By Felix Onuah
ABUJA- Nigerian Foreign Minister Ngozi Okonjo-Iweala, who as finance minister reformed the economy and negotiated Africa’s biggest ever debt cancellation, has resigned, a government statement said on Thursday.
The resignation comes days a
fter President Olusegun Obasanjo removed her from the head of the country’s economic team, a position she had retained after she was unexpectedly reassigned from finance to foreign affairs on June 21 with no reason given.
“Mr President has today received a letter of resignation from the minister of foreign affairs, Mrs Ngozi Okonjo-Iweala,” said a statement from the secretary general of the federation.
“In accepting the resignation, Mr President has expressed regret that the minister had to leave at this stage of our reform programme when various measures adopted by this administration were beginning to yield positive results,” the statement said.
It quoted Obasanjo as accepting Okonjo-Iweala’s resignation “based on your compelling need to take care of pressing family issues”. Obasanjo paid tribute to the “monumental achievements recorded by Nigeria during your tenure as minister of finance”.
Okonjo-Iweala is a former World Bank executive whom Obasanjo head-hunted in 2003 to clean up the collapsed finances of Africa’s most populous nation and top oil producer.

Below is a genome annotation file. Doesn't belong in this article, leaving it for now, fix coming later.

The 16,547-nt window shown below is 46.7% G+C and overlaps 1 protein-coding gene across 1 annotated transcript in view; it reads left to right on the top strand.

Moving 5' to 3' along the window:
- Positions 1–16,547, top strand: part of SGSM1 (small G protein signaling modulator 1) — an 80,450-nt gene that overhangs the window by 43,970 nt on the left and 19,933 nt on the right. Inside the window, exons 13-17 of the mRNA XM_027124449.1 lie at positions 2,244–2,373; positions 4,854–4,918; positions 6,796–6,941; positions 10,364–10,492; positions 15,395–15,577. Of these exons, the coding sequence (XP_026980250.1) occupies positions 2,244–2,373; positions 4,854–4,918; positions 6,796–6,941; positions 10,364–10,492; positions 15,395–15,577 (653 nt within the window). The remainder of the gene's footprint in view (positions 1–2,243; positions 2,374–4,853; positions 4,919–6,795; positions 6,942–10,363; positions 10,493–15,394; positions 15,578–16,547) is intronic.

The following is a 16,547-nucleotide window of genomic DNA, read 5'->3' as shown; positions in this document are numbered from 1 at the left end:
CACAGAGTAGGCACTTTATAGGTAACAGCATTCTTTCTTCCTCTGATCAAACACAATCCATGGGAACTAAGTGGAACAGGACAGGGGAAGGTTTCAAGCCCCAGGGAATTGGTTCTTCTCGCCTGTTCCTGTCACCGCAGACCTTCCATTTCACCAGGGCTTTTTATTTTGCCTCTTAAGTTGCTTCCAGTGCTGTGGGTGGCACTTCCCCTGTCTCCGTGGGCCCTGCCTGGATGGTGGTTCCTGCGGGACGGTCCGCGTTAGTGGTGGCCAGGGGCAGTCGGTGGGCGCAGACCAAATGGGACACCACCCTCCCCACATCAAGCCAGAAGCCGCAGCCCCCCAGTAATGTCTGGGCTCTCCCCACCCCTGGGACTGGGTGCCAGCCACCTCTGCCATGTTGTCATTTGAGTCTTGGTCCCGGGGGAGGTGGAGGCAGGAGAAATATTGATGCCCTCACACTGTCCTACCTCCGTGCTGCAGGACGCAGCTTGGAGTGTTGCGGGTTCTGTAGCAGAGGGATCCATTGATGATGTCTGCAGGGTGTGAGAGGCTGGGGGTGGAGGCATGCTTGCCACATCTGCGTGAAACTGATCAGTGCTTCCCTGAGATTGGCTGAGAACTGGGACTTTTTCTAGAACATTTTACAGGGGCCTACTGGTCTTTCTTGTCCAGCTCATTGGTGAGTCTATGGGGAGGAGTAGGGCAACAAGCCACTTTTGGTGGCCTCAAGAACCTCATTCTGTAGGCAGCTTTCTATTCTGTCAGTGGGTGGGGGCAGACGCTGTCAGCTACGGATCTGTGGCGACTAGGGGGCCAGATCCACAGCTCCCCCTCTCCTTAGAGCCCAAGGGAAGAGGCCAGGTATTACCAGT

Some analysts have voiced fears that her removal may signal a reversal of the reform programme she spearheaded but others say her policies will live on. Her successor as finance minister, Nenadi Usman, has repeatedly said she would stick to fiscal prudence introduced by Okonjo-Iweala.
“To me, this doesn’t indicate that we’re going to see a reversal of the reforms and that’s the key issue. There’s some sort of personal dispute going on,” said Stephen Bailey-Smith, emerging markets strategist at Standard Bank in London.
Okonjo-Iweala was in London, negotiating a new debt relief deal in her capacity as head of the economic team, when news that Obasanjo had dismissed her from that position filtered out on Wednesday.
No public explanation has been given for the apparent rift between Obasanjo and Okonjo-Iweala, who is popular with foreign investors who approved of her prudent macro-economic management.
“Obasanjo was jittery about her popularity and felt she was stealing credit for the economic reforms,” said a presidency source.
Obasanjo must step down after elections scheduled for April 2007. An attempt to rewrite the constitution to allow him to stand for a third term was defeated by the Senate on May 16 and analysts say he is now “in legacy mode”.
“She (Okonjo-Iweala) was removed because she was becoming identified with the successes of this government and he wants to demonstrate that he is the boss driving everything,” said a source close to the former minister.
Okonjo-Iweala, a straight-talking technocrat with no background in diplomacy, lasted only six weeks as foreign minister.
Under her guidance as finance minister, Nigeria took advantage of high oil prices that boosted the value of its exports to save up more than $30 billion in foreign reserves — in sharp contrast to decades of profligacy and mismanagement.
Her crowning achievement was a debt relief deal that saw Nigeria use windfall oil revenues to pay off $12 billion in debts to the Paris Club of creditor nations in exchange for a write-off of a further $18 billion. — Reuter